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From "Michael A. Smith" <...@apache.org>
Subject Re: [collection] Collections for primitives
Date Sat, 22 Jun 2002 22:24:22 GMT
On Sat, 22 Jun 2002, Ola Berg wrote:
> //might or might not throw ClassCastException
> if (myIntList.contains( \"Foo\")){...
> if (myIntList.indexOf( \"Foo\") != -1){...
> if (myIntList.lastIndexOf( \"Foo\")) != -1){...
> myIntList.remove( \"Foo\");
> 
> Since the ClassCastException in the latter four methods are marked as
> \"(optional)\" in the javadocs, we should consider changing the
> implementation or clarifying the javadocs, else the user of the
> classes would have to rely on trial-and-error.

In my opinion, if you're asking an int based collection for the presence 
of a String, it's an error in your program and warrants the throwing of 
an exception (ClassCastException) at runtime.  If you think an addition 
to the documentation is warranted even though the contract states it 
might be thrown when an ineligible element is passed, then please post a 
patch to that effect.

> I think that the lookup methods shouldn\'t throw a
> ClassCastException, because that would make it easier for people to
> query a group of collections for the occurence of certain objects in a
> general fashion, without having to deal with the type-safe lists in a
> special (and tedious) way:
> 
> if (object instanceof CertainType){
>     certainTypeList.contains( object);
> }
> if (object instanceof CertainType2){
>     certainType2List.contains( object);
> }
> 
> etc...
> 
> Note that this would be a usable behaviour for any type-safe list.

I can't think of any reason who you'd be mising type-safe collections of
one kind with non-type-safe collections or type-safe collections of a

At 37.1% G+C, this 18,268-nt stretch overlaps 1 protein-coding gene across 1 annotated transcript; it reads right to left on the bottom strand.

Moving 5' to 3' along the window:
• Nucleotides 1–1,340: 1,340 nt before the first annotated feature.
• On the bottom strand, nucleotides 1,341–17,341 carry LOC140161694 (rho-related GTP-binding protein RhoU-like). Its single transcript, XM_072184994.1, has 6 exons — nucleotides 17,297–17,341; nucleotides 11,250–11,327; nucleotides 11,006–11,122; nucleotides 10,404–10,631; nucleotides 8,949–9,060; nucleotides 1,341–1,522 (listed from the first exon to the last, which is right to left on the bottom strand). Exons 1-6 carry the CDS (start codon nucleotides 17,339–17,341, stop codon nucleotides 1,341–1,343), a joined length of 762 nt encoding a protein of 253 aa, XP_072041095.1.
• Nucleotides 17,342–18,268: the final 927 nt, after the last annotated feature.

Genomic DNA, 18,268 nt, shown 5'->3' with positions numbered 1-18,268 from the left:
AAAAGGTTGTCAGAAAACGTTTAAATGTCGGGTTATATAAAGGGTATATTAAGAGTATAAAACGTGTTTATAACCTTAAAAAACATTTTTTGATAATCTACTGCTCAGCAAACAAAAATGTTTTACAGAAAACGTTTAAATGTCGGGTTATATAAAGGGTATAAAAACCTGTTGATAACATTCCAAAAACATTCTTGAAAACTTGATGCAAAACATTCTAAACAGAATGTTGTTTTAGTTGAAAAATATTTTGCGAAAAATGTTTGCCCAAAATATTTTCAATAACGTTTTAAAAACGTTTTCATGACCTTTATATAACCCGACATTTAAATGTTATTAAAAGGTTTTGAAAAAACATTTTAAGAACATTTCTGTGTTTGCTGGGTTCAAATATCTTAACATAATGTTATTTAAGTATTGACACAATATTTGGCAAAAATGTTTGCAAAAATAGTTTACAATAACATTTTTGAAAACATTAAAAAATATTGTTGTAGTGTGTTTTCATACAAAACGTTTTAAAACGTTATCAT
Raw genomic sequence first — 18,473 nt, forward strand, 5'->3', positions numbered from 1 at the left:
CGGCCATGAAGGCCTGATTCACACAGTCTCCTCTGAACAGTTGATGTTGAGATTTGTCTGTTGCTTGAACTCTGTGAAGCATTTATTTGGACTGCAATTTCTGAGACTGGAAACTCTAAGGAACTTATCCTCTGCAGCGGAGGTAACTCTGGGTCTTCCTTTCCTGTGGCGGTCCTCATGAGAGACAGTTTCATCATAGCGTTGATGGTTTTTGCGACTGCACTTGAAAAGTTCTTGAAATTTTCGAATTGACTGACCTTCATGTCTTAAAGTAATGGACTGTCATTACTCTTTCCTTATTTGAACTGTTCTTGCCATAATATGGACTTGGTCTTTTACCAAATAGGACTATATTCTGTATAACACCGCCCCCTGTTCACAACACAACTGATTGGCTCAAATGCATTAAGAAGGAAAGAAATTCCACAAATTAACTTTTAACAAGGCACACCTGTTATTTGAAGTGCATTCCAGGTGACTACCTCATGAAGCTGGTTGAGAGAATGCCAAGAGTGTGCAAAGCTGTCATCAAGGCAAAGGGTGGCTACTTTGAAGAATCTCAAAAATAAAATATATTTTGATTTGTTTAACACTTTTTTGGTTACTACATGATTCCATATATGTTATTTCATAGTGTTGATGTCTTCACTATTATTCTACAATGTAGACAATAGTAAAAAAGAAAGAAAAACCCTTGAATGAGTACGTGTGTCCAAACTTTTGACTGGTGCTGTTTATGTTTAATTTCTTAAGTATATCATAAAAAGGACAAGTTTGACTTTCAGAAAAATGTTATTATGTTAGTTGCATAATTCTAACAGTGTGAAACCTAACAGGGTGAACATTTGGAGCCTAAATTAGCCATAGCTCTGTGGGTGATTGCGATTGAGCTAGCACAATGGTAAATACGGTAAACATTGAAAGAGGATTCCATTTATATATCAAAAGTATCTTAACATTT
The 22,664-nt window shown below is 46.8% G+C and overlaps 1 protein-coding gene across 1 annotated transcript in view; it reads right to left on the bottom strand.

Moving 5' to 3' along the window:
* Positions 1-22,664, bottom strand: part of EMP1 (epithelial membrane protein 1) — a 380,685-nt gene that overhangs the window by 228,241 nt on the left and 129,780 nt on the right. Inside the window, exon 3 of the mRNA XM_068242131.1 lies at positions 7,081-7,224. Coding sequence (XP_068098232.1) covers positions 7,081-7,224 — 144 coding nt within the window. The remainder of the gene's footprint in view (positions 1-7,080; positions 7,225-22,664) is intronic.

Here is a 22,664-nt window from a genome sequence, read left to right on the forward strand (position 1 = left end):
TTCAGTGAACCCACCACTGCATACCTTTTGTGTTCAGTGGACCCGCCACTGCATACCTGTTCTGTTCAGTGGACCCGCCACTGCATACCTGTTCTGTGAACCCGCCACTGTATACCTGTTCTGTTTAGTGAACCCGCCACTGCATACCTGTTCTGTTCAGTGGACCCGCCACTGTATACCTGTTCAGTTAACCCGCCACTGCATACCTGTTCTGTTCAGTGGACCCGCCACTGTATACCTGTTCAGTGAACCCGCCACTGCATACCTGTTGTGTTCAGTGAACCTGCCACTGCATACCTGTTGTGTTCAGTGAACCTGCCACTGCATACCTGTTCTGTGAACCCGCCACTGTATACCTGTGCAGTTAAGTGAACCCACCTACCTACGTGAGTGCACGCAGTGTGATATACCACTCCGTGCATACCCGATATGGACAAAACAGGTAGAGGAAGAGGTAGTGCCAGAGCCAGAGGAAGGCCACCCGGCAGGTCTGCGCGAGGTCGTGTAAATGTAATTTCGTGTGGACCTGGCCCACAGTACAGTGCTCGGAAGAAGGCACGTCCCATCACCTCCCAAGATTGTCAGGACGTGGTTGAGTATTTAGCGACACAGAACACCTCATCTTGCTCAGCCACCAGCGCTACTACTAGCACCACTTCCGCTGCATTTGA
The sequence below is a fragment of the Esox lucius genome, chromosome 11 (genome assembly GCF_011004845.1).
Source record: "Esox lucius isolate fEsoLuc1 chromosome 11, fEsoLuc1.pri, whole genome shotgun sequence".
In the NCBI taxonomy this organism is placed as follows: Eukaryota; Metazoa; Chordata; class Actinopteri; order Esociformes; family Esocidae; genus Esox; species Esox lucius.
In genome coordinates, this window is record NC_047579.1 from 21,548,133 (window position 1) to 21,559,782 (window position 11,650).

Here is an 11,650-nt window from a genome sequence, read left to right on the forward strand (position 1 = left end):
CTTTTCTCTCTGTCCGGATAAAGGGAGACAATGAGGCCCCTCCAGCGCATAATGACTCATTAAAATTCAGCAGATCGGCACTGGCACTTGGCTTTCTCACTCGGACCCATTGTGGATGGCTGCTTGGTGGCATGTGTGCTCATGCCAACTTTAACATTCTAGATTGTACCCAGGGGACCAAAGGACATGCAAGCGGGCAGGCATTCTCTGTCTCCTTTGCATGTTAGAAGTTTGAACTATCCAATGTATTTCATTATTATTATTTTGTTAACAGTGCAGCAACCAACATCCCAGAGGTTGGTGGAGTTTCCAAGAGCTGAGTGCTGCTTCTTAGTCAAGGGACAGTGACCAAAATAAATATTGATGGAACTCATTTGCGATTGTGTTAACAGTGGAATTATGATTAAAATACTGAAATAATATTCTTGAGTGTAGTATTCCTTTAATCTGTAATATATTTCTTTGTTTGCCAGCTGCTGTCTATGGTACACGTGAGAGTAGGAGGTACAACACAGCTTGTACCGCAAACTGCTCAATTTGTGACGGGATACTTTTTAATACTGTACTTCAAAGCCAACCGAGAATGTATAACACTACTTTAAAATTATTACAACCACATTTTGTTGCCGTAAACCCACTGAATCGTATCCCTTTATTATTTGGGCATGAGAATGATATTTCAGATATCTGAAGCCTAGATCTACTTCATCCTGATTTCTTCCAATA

different king.  In all cases I can think of, it seems to be a 
problem in the design, not with the implementation.  Can you provide a 
use-case where such an implementation would be used?

> Next problem is the methods that deals with collections. What I can
> see, the addAll() methods should behave like the add() methods, ie.
> throw a ClassCastException.

What's the problem?  

> I suggest that the containsAll(), removeAll() and retainAll() methods
> don\'t throw a ClassCastException. containsAll() could simply return
> false, and non-throwing removeAll() and retainAll() are useful when
> you have Collections with mixed types as arguments (that would be
> useful in addAll() too, but since such behaviour would break the
> Collection contract...)

Essentially the same issues as above.  And I think your comment about 
addAll is exactly why this is the case.  To use the behavior you 
describe, you'd have to have the same functionality on add, but that 
breaks the contract.  Without that, the API is inconsistent.  

> And since the removeAll() IMO shouldn\'t throw a ClassCastException,
> remove() shouldn\'t either, for consistency.

same issues. 

regards,
michael



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